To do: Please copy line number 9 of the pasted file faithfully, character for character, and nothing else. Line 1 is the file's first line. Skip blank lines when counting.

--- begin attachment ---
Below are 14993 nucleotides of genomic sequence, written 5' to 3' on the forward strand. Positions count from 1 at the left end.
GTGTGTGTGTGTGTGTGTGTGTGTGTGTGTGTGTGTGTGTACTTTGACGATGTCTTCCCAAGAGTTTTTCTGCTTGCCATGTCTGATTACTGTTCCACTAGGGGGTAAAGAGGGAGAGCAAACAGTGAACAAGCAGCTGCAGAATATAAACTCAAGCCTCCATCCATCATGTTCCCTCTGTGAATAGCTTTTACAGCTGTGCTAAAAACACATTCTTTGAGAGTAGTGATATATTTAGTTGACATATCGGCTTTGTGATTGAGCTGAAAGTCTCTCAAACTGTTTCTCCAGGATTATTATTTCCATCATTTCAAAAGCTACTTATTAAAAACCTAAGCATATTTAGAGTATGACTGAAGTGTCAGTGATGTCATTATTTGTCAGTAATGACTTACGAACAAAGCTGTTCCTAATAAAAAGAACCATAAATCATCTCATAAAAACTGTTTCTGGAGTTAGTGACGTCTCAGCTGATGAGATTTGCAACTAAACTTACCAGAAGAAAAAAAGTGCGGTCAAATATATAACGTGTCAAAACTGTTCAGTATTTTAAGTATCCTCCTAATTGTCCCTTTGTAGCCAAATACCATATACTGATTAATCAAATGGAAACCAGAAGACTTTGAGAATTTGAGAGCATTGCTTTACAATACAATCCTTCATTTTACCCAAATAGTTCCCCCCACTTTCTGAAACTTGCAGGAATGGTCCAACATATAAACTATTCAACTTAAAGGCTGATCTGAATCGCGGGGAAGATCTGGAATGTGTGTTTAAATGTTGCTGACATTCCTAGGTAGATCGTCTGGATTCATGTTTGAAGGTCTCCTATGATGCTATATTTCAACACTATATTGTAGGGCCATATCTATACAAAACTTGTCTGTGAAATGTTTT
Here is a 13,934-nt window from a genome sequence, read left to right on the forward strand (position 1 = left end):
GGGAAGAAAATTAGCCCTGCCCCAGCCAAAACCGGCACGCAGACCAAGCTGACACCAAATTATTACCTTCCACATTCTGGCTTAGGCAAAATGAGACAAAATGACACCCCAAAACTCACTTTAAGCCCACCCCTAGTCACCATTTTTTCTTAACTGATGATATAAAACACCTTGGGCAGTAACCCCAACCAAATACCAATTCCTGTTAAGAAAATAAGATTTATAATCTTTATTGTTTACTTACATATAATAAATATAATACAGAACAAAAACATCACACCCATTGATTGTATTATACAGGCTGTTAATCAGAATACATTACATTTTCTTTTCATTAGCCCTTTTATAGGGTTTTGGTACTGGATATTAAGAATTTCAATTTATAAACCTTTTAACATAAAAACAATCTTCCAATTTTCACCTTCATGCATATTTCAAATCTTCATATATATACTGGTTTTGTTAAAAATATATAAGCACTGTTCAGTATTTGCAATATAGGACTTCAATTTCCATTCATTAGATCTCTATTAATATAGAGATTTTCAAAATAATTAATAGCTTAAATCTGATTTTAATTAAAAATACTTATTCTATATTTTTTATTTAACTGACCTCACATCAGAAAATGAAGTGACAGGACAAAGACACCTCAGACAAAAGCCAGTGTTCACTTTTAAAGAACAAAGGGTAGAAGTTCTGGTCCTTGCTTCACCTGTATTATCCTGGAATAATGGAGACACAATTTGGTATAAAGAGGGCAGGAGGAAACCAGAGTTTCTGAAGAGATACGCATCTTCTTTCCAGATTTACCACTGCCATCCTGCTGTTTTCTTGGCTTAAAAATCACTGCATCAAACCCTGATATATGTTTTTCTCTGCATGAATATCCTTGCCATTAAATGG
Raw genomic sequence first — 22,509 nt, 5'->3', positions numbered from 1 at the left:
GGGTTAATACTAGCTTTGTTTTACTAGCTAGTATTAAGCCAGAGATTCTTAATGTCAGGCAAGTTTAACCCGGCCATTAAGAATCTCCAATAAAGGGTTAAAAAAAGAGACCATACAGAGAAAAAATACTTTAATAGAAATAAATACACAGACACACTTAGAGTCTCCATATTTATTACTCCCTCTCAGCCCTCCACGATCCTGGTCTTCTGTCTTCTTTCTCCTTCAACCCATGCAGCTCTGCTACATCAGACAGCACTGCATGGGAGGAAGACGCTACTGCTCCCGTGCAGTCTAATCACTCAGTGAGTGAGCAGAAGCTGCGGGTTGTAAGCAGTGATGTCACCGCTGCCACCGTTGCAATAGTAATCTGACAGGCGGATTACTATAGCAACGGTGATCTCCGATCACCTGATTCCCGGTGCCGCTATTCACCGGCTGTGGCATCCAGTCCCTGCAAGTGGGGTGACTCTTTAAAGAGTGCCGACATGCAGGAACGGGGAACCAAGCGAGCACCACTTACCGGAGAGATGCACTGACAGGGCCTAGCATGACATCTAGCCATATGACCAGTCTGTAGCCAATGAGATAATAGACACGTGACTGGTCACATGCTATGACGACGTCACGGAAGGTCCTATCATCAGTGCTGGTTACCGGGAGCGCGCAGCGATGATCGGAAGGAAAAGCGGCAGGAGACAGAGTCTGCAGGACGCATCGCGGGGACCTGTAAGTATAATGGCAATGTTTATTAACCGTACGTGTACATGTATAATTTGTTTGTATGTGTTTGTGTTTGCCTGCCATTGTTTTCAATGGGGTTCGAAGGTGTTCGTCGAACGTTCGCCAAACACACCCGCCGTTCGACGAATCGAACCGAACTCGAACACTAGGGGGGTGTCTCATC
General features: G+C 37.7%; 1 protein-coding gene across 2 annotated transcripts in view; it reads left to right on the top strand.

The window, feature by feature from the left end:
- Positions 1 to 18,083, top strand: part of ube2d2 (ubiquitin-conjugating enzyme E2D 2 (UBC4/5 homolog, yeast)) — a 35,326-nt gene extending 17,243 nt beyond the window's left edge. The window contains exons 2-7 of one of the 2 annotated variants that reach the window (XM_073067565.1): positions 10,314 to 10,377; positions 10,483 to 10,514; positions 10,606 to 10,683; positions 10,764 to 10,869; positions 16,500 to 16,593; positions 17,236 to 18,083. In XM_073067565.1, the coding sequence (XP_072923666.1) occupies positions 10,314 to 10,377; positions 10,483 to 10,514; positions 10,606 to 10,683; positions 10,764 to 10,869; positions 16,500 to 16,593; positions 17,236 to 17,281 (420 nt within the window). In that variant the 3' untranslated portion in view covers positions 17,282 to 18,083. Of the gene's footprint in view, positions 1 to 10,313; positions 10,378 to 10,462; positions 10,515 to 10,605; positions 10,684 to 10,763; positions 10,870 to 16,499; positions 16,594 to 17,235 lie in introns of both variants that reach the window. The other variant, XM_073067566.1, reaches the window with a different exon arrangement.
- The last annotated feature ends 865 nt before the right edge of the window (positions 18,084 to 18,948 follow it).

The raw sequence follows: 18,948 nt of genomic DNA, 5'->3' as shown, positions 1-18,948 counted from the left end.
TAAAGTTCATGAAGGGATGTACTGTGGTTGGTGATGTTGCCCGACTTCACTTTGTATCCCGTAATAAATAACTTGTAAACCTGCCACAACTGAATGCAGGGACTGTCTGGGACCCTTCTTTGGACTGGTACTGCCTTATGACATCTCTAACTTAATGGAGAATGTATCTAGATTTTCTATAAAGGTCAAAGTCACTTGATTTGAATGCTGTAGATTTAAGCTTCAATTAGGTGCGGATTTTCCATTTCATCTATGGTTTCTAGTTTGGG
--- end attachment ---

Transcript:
- Positions 1 to 18,083, top strand: part of ube2d2 (ubiquitin-conjugating enzyme E2D 2 (UBC4/5 homolog, yeast)) — a 35,326-nt gene extending 17,243 nt beyond the window's left edge. The window contains exons 2-7 of one of the 2 annotated variants that reach the window (XM_073067565.1): positions 10,314 to 10,377; positions 10,483 to 10,514; positions 10,606 to 10,683; positions 10,764 to 10,869; positions 16,500 to 16,593; positions 17,236 to 18,083. In XM_073067565.1, the coding sequence (XP_072923666.1) occupies positions 10,314 to 10,377; positions 10,483 to 10,514; positions 10,606 to 10,683; positions 10,764 to 10,869; positions 16,500 to 16,593; positions 17,236 to 17,281 (420 nt within the window). In that variant the 3' untranslated portion in view covers positions 17,282 to 18,083. Of the gene's footprint in view, positions 1 to 10,313; positions 10,378 to 10,462; positions 10,515 to 10,605; positions 10,684 to 10,763; positions 10,870 to 16,499; positions 16,594 to 17,235 lie in introns of both variants that reach the window. The other variant, XM_073067566.1, reaches the window with a different exon arrangement.